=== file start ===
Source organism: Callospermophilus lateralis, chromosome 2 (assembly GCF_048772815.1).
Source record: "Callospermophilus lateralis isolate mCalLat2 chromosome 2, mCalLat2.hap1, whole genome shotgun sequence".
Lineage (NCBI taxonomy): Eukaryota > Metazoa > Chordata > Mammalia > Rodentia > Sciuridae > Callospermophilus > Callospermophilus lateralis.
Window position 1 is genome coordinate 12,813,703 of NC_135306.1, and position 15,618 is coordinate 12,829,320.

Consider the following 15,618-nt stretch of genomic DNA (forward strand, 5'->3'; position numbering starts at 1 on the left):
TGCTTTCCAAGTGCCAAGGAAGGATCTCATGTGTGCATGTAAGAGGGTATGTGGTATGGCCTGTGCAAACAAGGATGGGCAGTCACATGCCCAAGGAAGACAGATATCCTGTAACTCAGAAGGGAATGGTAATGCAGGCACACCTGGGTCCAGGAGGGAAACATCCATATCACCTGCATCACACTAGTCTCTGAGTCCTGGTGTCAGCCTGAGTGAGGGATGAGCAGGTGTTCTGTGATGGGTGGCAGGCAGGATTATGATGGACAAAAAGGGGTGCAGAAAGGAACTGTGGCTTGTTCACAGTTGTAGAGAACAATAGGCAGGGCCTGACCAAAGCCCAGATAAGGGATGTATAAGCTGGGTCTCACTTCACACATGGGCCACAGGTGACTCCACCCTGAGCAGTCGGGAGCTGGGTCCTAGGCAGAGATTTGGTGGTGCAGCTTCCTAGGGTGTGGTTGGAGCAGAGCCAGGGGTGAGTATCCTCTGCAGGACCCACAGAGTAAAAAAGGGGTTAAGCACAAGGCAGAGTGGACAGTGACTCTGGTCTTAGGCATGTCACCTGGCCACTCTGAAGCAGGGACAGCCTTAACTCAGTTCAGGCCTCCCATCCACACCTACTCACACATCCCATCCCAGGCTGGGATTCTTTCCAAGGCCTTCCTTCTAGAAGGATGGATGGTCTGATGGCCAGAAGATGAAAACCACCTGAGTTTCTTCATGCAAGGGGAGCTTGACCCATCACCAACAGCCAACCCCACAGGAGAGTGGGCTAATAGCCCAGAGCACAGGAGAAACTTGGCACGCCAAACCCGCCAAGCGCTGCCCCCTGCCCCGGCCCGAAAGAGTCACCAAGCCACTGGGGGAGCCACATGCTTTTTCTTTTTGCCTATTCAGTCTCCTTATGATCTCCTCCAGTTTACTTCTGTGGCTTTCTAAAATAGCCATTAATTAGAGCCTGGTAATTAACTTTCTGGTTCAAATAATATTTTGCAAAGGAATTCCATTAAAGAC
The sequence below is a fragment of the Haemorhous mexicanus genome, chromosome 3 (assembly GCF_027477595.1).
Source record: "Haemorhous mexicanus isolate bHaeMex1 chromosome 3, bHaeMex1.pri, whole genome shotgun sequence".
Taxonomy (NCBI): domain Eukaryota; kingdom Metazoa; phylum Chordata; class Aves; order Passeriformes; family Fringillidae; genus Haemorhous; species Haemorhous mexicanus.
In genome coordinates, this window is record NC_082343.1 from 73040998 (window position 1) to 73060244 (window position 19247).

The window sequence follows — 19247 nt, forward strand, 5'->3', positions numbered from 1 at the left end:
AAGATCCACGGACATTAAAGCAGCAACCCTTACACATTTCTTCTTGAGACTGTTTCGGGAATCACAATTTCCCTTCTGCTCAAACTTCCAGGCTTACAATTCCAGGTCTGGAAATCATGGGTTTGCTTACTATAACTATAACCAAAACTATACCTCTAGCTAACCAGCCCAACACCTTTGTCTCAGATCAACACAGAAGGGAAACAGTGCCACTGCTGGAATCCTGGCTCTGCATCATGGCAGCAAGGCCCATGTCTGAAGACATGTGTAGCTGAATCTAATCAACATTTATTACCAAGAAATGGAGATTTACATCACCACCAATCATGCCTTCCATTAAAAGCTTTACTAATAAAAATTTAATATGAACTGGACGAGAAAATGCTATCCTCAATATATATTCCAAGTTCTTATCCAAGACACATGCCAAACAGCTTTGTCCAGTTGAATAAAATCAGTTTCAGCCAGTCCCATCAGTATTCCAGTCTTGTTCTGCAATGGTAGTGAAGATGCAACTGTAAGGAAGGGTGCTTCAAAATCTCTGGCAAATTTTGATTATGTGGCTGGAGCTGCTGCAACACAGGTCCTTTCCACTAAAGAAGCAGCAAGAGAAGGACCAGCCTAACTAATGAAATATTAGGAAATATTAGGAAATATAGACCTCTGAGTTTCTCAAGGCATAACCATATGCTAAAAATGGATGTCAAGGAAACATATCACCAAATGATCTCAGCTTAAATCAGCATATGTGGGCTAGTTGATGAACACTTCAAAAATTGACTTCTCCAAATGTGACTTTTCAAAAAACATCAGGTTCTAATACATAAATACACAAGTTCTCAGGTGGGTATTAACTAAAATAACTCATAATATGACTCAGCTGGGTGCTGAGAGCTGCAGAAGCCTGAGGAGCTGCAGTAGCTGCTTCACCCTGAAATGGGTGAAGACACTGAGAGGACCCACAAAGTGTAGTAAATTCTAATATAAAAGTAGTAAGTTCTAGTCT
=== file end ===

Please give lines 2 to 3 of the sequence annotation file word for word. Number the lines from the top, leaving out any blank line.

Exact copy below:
Source record: "Callospermophilus lateralis isolate mCalLat2 chromosome 2, mCalLat2.hap1, whole genome shotgun sequence".
Lineage (NCBI taxonomy): Eukaryota > Metazoa > Chordata > Mammalia > Rodentia > Sciuridae > Callospermophilus > Callospermophilus lateralis.